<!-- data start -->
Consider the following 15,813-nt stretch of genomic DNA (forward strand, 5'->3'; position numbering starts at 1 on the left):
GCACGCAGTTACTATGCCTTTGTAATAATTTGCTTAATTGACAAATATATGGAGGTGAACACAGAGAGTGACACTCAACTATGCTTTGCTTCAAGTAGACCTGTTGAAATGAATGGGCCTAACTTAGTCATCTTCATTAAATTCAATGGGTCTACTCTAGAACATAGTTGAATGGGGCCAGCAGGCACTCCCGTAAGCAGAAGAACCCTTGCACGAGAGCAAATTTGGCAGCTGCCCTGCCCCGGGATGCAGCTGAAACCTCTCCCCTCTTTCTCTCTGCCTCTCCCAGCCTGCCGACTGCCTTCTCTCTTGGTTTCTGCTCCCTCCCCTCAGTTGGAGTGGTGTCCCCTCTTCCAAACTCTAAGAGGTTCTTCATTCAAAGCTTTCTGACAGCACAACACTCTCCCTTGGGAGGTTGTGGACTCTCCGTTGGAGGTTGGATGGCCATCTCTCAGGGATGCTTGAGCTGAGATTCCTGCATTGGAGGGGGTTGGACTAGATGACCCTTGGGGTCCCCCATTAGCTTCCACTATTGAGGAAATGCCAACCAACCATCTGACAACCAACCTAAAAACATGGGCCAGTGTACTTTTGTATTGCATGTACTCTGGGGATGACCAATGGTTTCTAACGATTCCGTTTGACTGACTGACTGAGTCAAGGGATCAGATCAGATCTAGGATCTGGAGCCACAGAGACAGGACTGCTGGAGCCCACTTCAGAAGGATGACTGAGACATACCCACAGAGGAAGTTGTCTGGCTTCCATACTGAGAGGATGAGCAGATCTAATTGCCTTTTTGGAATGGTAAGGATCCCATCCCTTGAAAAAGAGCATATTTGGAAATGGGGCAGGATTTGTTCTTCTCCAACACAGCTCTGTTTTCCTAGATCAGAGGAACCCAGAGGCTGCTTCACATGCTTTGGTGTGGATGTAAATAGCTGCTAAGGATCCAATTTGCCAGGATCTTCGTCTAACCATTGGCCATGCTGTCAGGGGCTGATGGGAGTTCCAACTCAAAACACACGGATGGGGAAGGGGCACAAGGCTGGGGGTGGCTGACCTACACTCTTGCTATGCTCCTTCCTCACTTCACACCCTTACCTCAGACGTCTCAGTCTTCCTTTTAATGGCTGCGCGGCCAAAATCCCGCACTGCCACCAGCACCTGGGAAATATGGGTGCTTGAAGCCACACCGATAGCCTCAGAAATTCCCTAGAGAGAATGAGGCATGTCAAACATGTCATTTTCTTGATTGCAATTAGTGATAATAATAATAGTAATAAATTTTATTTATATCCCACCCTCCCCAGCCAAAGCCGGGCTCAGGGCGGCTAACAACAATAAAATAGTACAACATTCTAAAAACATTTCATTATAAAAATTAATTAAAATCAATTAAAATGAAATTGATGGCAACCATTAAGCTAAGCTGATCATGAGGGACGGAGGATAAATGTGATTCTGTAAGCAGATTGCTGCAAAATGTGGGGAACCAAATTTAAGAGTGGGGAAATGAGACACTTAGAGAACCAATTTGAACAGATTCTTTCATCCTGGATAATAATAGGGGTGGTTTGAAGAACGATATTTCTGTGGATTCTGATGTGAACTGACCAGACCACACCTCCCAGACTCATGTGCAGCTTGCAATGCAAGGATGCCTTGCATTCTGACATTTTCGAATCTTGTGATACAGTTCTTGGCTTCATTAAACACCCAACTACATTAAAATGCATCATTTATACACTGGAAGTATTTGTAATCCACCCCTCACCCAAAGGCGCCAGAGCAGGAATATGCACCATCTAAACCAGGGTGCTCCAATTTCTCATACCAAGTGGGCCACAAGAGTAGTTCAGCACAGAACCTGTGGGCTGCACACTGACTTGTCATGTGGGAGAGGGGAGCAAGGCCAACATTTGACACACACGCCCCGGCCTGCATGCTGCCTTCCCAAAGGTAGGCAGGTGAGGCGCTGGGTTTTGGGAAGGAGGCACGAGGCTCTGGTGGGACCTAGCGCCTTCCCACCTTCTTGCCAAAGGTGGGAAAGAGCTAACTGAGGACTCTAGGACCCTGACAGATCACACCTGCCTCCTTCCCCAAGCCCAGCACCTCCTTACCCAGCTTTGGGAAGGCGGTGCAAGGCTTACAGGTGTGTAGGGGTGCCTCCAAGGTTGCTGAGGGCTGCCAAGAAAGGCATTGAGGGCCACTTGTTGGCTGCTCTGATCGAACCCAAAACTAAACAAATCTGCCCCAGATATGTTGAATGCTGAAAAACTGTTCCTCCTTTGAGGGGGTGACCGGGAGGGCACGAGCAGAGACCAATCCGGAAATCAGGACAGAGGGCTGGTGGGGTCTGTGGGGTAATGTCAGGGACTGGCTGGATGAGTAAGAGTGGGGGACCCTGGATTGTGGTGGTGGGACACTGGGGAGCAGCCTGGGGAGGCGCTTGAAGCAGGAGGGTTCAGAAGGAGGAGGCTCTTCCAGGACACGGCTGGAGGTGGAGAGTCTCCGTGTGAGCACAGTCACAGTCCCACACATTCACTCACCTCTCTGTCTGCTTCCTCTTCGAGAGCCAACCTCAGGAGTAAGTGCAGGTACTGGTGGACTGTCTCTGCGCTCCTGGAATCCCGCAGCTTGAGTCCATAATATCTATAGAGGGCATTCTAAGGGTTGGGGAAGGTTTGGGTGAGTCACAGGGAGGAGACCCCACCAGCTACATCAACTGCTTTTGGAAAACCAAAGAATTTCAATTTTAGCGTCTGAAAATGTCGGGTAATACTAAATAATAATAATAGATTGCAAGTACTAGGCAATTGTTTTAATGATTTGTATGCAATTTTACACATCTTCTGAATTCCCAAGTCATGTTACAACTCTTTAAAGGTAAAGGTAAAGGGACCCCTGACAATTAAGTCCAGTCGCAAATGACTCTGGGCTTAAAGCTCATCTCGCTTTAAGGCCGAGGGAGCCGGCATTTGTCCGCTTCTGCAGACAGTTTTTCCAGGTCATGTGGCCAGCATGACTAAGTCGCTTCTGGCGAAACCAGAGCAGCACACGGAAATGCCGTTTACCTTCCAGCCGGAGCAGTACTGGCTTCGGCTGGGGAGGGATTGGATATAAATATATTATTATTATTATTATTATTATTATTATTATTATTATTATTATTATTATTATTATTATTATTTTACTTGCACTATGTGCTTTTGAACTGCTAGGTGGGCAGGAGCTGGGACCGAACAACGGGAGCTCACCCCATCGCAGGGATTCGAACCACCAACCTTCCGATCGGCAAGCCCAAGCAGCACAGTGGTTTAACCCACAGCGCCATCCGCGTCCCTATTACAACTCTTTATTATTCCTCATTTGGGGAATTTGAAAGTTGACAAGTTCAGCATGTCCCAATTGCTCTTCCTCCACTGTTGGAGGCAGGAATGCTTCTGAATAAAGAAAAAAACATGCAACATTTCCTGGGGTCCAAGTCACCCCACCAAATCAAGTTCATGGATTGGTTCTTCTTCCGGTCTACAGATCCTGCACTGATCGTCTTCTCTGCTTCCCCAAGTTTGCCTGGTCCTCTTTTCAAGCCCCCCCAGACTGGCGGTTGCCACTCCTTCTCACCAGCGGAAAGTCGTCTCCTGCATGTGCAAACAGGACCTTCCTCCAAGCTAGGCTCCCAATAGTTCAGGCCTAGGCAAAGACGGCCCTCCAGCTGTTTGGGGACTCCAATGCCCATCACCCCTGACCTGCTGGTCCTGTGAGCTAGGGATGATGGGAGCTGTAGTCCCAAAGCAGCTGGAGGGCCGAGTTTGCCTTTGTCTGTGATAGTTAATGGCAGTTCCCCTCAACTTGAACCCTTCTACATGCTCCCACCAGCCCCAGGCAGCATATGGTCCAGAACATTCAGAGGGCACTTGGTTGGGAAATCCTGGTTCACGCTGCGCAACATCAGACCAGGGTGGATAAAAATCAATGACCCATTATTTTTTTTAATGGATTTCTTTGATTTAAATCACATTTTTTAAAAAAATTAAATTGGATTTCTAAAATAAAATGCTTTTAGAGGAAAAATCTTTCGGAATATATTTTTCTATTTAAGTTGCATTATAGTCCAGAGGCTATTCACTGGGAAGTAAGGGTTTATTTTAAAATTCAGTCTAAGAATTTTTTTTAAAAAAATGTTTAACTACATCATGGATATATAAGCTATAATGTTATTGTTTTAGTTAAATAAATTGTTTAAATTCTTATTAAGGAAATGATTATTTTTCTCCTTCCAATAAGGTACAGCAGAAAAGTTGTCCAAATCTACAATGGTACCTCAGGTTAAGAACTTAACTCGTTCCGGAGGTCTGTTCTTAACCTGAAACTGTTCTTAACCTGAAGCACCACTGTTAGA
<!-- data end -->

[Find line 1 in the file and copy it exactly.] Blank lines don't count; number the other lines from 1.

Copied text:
Consider the following 15,813-nt stretch of genomic DNA (forward strand, 5'->3'; position numbering starts at 1 on the left):